November 13, 2008

Friday, 11/14

WSJ 7:45
NYT 5:33
Sun 4:30
LAT 4:23
CHE 4:03
CS 3:03

(updated at 10:40 Friday morning)

O happy day! Even though the Sun crossword has customarily provided just one themeless puzzle a week (alternating between Thursdays and Fridays), yesterday's "Themeless Thursday" is chased by a "Weekend Warrior." Tack onto that the usual two NYT themelesses (Friday and Saturday), the LA Times and Newsday Saturday themelesses, and the themeless CrosSynergy puzzle on Sunday, and you can see why I like the second half of the week best.

Friday's New York Times puzzle is by Brad Wilber. I'm feeling lackadaisical about blogging tonight, so here's a list of what I liked best:

  • CREAM SODA is an [A&W offering] other than root beer. Cream soda's my favorite flavor of Dum-Dum lollipop. I very nearly ordered a box of 120 cream soda Dum-Dums, but I dunno—$7.09 to ship $5.20 worth of suckers? 10¢ a pop? I need to put this on my wish list.
  • A shark's DORSAL FIN is a [Worrisome sight at a beach], all right.
  • The CO-OP BOARD are [Screeners of would-be buyers], particularly in New York.
  • [Chihuahua, e.g.] is a STATE in Mexico.
  • [One way to lie] is PRONE. SUPINE and LIKE A DOG didn't fit.
  • [Locale for an outdoor party] is a LANAI. Did the Golden Girls entertain on their lanai?
  • [Thing fit for a king] is a large bed SHEET.
  • For [Menace in the mirror], I was thinking of Snow White and that evil queen/witch character, but it's the rearview mirror and a TAILGATER.
  • A.E. HOUSMAN is the [Poet who's the subject of Tom Stoppard's "The Invention of Love"].
  • [Capable of generating heat] isn't about physics—it's EROTIC.
  • ILL HUMOR? It's more than just [Sourness]. I had it in spades this evening.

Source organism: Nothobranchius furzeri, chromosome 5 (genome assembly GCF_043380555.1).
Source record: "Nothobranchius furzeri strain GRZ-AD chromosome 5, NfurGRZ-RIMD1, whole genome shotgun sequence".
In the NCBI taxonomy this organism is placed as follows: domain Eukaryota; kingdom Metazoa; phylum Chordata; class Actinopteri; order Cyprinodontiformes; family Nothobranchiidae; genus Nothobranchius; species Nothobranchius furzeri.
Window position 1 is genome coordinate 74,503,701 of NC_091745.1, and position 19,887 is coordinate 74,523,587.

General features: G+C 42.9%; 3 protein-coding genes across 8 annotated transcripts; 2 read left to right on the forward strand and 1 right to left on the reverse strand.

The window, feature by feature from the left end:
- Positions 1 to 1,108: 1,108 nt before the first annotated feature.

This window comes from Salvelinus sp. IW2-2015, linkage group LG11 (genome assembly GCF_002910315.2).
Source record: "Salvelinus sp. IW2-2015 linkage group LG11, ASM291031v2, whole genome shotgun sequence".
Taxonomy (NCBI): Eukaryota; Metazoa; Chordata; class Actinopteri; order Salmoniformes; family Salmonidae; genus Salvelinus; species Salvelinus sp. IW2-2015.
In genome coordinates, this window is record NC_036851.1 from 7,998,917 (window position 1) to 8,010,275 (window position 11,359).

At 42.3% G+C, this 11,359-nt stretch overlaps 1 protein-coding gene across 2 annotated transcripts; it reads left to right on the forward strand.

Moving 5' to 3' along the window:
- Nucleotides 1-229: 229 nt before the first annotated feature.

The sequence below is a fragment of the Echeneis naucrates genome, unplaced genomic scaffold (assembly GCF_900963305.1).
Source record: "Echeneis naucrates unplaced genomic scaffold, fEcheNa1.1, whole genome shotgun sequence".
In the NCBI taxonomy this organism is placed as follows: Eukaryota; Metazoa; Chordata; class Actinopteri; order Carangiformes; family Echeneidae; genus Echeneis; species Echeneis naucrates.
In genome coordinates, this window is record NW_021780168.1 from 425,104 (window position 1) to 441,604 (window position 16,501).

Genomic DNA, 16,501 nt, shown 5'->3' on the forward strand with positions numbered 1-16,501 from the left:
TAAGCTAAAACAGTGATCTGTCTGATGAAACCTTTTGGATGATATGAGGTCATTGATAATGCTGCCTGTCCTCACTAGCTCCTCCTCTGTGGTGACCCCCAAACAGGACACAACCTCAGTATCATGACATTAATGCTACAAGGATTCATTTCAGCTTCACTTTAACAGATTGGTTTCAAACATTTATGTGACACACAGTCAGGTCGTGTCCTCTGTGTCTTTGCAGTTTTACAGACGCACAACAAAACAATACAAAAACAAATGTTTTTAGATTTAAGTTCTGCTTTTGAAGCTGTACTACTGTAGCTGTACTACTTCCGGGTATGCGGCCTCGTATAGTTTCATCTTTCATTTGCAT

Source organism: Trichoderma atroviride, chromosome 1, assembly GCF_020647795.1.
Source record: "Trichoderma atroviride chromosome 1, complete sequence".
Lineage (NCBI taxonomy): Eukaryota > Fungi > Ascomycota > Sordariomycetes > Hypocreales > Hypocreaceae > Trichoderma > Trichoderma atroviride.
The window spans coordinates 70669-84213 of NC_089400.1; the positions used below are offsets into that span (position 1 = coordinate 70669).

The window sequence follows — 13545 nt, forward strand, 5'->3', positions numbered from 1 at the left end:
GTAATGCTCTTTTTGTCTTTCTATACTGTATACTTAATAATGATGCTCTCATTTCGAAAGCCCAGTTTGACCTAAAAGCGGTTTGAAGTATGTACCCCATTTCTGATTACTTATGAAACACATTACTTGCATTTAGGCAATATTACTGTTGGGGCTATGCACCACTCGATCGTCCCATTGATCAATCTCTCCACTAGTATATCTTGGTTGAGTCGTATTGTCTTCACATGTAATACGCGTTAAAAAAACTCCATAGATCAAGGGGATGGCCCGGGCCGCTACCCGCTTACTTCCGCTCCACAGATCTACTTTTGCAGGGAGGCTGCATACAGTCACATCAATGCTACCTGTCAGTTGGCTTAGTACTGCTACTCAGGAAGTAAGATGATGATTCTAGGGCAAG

• ERA, the Equal Rights Amendment, is [Legis. introduced into every session of Congress from 1923 to 1970]. Sigh.
  • ["Lost Horizon" setting] is a LAMASERY, or monastery of lamas.
  • Another vocabulary word: DISTICH, or [Couplet]. This resource says it's a two-line poem.
  • [African with a white beard] is an animal, the GNU.
And some knottier stuff:
  • [March site mentioned in "Eve of Destruction"] is SELMA, Alabama. It's a '60s protest song, and I got the answer solely on the "march site" part. The title put me in mind of Appetite for Destruction, which is entirely different.
  • ASTI gets a fresh clue, [Grignolino d'___ (Italian red wine)].
  • [Ken McLaughlin's filly] is FLICKA; he's Mary O'Hara's character.
  • ["Eden Concert" artist] is SEURAT. Anyone recognize this work?
  • A hot [Box at the gym?] is a SAUNA. Actual boxing gets a different clue—a TKO [stops the swinging, briefly].
  • Lash LARUE is the [Star of old horse operas], and Anna STEN is [Cooper's co-star in "The Wedding Night," 1935]. Old-time goodness!
  • [Pianist Hewitt who recorded the complete keyboard works of Bach] is named ANGELA.
  • [Sino-Japanese War statesman] is ITO, but not Judge Lance Ito or skater Midori Ito. I think it's Ito Hirobumi, or Prince Ito.
  • The [Drawing-room game in "Pride and Prejudice"] is LOO. That's a card game and not a potty game, in case you wondered.

Doug Peterson's Sun "Weekend Warrior" was easier for me than yesterday's "Themeless Thursday." Was that your experience, too, or was I channeling Doug? Here are the parts I liked best in this fun themeless:
  • STALINGRAD is the [City renamed in 1961]. Now, I knew Leningrad became St. Petersburg, but I don't think I could have told you Stalingrad became this.
  • GUNS N' ROSES is the ["Appetite for Destruction" band]—and yes, I solved this puzzle about an hour before I solved the NYT. Also from the world of rock is MR. BOJANGLES, a [1971 Nitty Gritty Dirt Band hit]. Not to mention BITSY, the [Second word of a Brian Hyland song title], "Itsy Bitsy Teenie Weenie Yellow Polka Dot Bikini." 
  • TUSSLE ([Dustup]) and RUSTLES ([Purloins sirloins?]) sound great together. Another answer with U in the second spot is DURIAN, the [Pungent-smelling fruit].
  • The dahlia is named after [Eponymous botanist Anders] DAHL.
  • PRINGLES? PUH-LEEZE. Are those potato chips? YES AND NO.


Donna Levin's LA Times crossword tricked me. When I completed the first theme entry—CALLING GAUL CARS, or [APB words in old France and environs]—I assumed the theme would feature intrusive hard G sounds landing where they don't belong, as in "Long Guyland." But it turns out that the game is puns involving former names for various countries: